MONDAY, Jan. 25, 2016 (HealthDay News) -- Hookah bar employees are at risk for exposure to secondhand smoke, a new study warns.
"Hookah [water pipe] use is often exempt from clean indoor-air laws that protect people from secondhand smoke," study senior author Terry Gordon, a toxicologist and professor in the department of environmental medicine at NYU Langone Medical Center in New York City, said in an NYU news release.
"Ours is the first study that links poor hookah bar air quality to damaging effects in workers, and the results recommend closer monitoring of this industry to protect the public," he added. Gordon is also a professor at the New York University College of Global Public Health in New York City.
Hookah bars and lounges are increasingly popular in the United States, and New York City has about 140 of them, the researchers pointed out.
For the study, 10 hookah bar employees were tested after completing their work shifts. They were found to have inhaled high levels of carbon monoxide and nicotine while at work. The workers were also found to have signs of inflammation associated with airway and lung diseases, the researchers said.
The test results in some of the hookah bar employees were similar to those seen in heavy cigarette smokers, according to the study published online Jan. 25 in the journal Tobacco Control.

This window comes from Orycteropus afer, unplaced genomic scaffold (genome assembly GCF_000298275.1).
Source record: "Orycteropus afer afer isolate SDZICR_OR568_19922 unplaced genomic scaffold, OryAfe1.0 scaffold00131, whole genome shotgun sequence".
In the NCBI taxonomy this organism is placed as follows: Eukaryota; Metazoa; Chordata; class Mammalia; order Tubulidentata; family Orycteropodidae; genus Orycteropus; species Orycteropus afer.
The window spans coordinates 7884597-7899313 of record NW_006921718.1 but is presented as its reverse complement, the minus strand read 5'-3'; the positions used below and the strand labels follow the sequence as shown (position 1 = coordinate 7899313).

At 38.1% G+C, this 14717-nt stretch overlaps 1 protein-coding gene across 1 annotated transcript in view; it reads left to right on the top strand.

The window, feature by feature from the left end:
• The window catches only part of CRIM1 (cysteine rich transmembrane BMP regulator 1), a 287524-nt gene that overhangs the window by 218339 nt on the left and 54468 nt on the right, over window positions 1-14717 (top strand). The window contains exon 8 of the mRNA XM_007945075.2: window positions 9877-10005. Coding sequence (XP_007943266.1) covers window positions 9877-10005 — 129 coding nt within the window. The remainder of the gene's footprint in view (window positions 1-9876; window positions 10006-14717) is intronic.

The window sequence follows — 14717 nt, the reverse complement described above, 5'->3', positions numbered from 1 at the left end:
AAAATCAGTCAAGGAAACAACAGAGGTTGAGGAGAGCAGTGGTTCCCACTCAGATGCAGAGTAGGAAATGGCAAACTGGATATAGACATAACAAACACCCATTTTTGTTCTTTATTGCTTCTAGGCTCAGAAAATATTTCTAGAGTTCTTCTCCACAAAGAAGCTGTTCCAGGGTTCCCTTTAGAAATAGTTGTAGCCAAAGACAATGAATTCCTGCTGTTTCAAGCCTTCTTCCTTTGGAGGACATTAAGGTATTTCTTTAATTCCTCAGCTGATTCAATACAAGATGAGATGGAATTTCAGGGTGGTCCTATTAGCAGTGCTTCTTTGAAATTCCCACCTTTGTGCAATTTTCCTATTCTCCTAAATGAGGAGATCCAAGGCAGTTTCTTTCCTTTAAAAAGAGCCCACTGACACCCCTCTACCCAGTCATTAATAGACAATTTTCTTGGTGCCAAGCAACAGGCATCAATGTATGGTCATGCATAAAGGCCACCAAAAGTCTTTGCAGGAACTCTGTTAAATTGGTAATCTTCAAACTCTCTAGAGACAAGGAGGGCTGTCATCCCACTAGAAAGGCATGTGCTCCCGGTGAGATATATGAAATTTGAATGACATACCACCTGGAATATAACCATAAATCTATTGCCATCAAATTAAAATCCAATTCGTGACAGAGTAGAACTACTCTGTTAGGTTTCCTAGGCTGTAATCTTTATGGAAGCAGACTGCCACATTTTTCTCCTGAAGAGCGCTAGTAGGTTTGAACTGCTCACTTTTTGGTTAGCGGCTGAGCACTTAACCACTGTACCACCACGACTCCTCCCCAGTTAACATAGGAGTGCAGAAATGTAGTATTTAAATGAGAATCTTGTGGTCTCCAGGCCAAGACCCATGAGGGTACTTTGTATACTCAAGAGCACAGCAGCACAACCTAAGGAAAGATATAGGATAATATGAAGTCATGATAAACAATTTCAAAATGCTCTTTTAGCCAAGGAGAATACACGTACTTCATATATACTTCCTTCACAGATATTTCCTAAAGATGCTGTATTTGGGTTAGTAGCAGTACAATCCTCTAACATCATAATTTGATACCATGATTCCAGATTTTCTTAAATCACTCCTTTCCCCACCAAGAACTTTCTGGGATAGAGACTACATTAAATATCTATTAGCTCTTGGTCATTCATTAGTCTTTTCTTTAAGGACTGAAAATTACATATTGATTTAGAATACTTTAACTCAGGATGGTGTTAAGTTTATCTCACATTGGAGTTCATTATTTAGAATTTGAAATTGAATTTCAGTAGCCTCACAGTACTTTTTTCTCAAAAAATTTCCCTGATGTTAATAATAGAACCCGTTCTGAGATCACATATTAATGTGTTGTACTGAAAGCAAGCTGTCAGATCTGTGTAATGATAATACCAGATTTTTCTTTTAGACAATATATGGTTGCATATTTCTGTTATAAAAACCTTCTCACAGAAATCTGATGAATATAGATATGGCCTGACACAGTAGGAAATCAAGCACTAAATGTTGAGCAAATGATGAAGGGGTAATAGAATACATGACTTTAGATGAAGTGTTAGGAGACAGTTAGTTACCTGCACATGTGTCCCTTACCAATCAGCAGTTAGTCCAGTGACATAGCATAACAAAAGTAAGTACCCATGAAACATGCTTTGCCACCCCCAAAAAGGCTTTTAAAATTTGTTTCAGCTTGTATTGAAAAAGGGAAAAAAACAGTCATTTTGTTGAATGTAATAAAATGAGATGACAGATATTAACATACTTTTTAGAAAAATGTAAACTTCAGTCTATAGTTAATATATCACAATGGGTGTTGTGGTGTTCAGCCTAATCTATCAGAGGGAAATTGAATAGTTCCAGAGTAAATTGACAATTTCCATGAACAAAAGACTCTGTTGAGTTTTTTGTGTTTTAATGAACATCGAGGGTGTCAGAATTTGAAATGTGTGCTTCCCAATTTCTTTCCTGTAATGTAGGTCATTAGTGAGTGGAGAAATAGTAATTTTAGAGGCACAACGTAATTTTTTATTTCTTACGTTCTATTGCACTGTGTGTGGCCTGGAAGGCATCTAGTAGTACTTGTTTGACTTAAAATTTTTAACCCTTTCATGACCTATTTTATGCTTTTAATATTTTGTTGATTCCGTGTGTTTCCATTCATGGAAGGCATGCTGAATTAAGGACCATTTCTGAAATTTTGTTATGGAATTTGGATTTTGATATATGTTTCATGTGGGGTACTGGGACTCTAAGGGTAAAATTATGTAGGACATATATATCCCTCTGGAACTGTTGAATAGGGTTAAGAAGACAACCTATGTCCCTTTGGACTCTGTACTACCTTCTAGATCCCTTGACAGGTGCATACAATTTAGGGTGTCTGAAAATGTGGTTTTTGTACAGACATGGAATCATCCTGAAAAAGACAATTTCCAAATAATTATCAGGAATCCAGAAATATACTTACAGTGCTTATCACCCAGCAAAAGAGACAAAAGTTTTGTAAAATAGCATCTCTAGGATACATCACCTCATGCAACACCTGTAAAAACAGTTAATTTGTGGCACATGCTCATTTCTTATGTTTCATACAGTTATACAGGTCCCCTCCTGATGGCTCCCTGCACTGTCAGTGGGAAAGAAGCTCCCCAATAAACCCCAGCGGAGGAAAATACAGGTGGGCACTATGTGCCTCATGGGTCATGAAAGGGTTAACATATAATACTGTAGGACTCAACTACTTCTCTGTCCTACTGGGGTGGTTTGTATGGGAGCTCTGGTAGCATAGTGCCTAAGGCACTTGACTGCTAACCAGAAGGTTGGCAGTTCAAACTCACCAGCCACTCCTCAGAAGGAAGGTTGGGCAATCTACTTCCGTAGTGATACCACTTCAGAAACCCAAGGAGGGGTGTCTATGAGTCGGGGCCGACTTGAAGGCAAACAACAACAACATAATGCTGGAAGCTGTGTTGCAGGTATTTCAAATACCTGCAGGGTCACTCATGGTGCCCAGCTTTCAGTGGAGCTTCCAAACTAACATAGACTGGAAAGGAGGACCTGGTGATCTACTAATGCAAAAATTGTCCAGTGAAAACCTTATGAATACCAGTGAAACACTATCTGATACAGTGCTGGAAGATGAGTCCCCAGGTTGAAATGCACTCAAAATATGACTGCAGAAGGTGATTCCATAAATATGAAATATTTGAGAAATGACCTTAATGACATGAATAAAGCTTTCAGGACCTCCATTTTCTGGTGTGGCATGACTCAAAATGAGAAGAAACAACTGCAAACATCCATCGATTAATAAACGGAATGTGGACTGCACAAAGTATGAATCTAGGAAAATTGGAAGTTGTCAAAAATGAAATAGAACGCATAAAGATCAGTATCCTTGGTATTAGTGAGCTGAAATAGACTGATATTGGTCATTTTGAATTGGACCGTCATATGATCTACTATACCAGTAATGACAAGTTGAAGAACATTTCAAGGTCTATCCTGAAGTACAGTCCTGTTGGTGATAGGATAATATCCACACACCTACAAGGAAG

While many young people consider hookahs a safe alternative to cigarettes, these study findings highlight the threat they pose to both smokers and those exposed to secondhand smoke from the devices, the researchers said.
"Our findings challenge the belief that secondhand exposure to hookah smoke is safe. We hope that our paper leads to larger studies of indoor air quality and regulations that protect workers and patrons," Gordon said in the news release.
Secondhand smoke exposure is the third leading preventable cause of death in the United States, according to the study authors. Secondhand smoke causes 35,000 heart disease deaths and 3,000 lung cancer deaths each year among people who never smoked, the researchers said.
SOURCE: New York University, news release, Jan. 25, 2016
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